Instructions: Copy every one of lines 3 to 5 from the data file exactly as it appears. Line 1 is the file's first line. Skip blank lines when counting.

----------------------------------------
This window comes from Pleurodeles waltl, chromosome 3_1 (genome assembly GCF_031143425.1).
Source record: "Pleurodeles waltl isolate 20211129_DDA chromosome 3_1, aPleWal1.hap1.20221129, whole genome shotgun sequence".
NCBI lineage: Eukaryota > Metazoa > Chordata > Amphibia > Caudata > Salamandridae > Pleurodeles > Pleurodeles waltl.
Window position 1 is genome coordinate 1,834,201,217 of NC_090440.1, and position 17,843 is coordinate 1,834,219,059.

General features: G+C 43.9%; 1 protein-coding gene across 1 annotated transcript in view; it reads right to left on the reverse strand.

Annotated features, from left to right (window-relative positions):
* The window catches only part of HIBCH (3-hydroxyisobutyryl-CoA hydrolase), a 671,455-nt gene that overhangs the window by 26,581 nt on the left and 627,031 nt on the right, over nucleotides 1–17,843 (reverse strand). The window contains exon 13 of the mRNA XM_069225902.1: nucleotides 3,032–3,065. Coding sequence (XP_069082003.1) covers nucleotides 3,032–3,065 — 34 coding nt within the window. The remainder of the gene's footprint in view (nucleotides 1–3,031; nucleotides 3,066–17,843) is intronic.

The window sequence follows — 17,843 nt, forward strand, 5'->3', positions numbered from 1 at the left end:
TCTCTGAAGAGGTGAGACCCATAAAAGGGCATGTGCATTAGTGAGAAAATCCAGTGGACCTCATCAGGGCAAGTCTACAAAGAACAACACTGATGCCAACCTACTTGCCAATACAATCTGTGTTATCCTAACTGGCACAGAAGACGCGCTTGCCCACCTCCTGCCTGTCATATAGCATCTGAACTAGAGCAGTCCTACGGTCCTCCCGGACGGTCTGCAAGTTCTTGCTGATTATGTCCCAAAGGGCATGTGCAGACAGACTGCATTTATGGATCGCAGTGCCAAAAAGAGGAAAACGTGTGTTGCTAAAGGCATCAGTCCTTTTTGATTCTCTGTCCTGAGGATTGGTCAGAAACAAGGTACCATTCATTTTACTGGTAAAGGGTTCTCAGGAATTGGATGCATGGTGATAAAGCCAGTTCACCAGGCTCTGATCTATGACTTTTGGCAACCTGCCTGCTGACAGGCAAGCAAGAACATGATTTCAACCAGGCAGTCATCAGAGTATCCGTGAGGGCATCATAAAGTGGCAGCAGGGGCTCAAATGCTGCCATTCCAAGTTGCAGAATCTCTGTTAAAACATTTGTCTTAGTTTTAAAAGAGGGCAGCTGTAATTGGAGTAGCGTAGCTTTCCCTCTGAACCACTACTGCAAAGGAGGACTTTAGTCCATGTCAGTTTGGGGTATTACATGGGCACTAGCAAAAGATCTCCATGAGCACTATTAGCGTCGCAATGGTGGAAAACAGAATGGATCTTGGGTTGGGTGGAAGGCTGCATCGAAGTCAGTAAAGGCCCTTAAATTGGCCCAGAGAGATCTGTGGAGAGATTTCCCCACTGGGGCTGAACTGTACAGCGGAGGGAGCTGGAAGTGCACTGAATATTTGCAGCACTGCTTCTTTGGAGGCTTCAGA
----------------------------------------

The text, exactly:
NCBI lineage: Eukaryota > Metazoa > Chordata > Amphibia > Caudata > Salamandridae > Pleurodeles > Pleurodeles waltl.
Window position 1 is genome coordinate 1,834,201,217 of NC_090440.1, and position 17,843 is coordinate 1,834,219,059.

General features: G+C 43.9%; 1 protein-coding gene across 1 annotated transcript in view; it reads right to left on the reverse strand.